You will now continue your study of the Friulian language through the book of Genesis by examining verses 26-31 of the first chapter. These are the final six verses of the chapter. All four posts pertaining to chapter 1 can be found here.
If you are arriving on this site for the first time, begin your study of the Friulian language here (Gjenesi 1:1).
Read Gjenesi 1:26-31
This verse begins with podopo, meaning then.
The English to make in our image finds its equivalent in Friulian as fâ sul nestri stamp, where stamp is a masculine noun meaning stamp, form, manner (it is question here of the divine stamp). Fasìn is the second-person plural, imperative form of the verb fâ; it means let us make. As for nestri, it means our:
il nestri libri
i nestris libris
la nestre cjase
lis nestris cjasis
Crist Nestri Signôr
Christ Our Lord
Il nestri stamp means our stamp, our form; sul nestri stamp, then, means in our stamp (that is, in our image, after our manner). Su, of course, literally means on. Su combines with il to form sul: sul nestri stamp.
The verb someâ means to resemble.
l’om al somee
l’om nus somee
man resembles us
In the presence of nus, the atonic al is not expressed.
In this verse, you encounter not the third-person singular, presint indicatîf form somee, but the third-person singular, coniuntîf presint form somei. You also encounter the third-person singular, coniuntîf presint in fasi.
che al fasi
he makes; does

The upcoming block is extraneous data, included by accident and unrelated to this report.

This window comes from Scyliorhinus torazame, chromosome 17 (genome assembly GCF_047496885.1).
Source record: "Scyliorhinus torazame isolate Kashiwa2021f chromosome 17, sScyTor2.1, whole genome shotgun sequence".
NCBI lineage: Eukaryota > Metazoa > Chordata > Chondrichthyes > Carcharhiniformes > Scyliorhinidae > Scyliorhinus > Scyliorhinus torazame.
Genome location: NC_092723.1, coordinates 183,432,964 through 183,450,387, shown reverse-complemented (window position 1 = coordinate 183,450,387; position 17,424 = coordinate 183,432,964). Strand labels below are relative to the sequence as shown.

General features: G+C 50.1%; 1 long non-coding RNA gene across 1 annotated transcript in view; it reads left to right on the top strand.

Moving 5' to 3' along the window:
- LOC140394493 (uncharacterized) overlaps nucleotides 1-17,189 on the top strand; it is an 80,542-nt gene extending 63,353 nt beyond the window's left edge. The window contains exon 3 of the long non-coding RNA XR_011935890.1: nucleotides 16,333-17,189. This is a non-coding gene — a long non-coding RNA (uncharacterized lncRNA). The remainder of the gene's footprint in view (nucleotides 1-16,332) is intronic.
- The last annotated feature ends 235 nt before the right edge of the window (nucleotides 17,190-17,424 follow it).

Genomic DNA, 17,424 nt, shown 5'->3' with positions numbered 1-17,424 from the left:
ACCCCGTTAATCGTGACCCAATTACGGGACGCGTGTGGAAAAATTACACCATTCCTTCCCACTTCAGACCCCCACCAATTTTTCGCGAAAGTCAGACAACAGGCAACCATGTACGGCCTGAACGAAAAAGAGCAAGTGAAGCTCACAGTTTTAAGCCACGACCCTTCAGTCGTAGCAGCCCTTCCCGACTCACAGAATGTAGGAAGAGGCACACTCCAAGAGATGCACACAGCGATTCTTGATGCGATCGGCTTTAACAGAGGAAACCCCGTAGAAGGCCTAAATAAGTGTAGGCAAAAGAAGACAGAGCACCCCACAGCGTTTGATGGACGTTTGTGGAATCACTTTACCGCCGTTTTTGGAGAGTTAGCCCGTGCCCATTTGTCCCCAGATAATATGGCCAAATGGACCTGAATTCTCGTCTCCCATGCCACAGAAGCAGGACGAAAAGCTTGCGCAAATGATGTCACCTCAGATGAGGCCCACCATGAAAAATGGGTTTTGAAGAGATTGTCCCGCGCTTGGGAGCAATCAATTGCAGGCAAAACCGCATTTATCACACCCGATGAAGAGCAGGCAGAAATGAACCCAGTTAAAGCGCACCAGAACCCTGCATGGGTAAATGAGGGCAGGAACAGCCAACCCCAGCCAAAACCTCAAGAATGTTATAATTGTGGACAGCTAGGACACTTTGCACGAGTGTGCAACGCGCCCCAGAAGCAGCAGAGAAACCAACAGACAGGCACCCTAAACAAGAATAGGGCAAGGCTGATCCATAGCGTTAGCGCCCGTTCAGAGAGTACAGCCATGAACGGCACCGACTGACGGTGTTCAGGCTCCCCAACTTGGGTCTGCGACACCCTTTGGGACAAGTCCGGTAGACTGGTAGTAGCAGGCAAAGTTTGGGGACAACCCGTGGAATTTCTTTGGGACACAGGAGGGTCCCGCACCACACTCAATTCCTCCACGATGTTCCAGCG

let him make; do
You find in this verse the expression fâ di paron su, meaning to rule over (or, literally, to act as ruler over). You will recall that il paron is the Friulian for ruler, master.
l’om al fâs di paron sui pes
man rules over the fish(es)
che al fasi di paron sui pes
let him rule over the fish(es)
The Friulian word for fish is il pes; its plural form is i pes.
i pes dal mâr
the fish(es) of the sea
i pes dal flum
the fish(es) of the river
i pes dal lât
the fish(es) of the lake
You encountered the remaining usages of the verse in the post pertaining to Gjenesi 1:20-25. In that post, you found strissinâsi su la tiere (to slither on the earth); in the current verse, you now find this same concept expressed as strissinâsi par tiere.
You will recall the meaning of the adjective salvadi, which is wild.
un nemâl salvadi
i nemâi salvadis
une bestie salvadie
lis bestiis salvadiis
You may now wish to review Friulian contractions of prepositions and definite articles; in this verse, you find a number of them: sul, sui, dal.
Recall that il so means his, her, its and is used before a masculine singular noun.
il so libri
his, her, its book
In this verse, you read that God created man sul so stamp (in his stamp, after his manner; that is, in his image).
You have encountered ju before; you now also encounter lu:
Diu lu creà
Diu ju creà
God created him
God created them
The atonic al is not expressed in the presence of lu or ju:
Diu al creà
Diu lu creà
God created him
You find male and female expressed in this verse as il mascjo (male) and la femine (female).
You have already encountered the second-person plural, imperative forms lait and jemplait, from the verbs lâ and jemplâ. In this verse, you now encounter a number of new second-person plural imperatives: multiplicaitsi, paronait and fasêt, from the verbs multiplicâsi, paronâ and fâ. The verb multiplicâsi means to multiply oneself (that is, to reproduce), and you will recall that paronâ means to rule.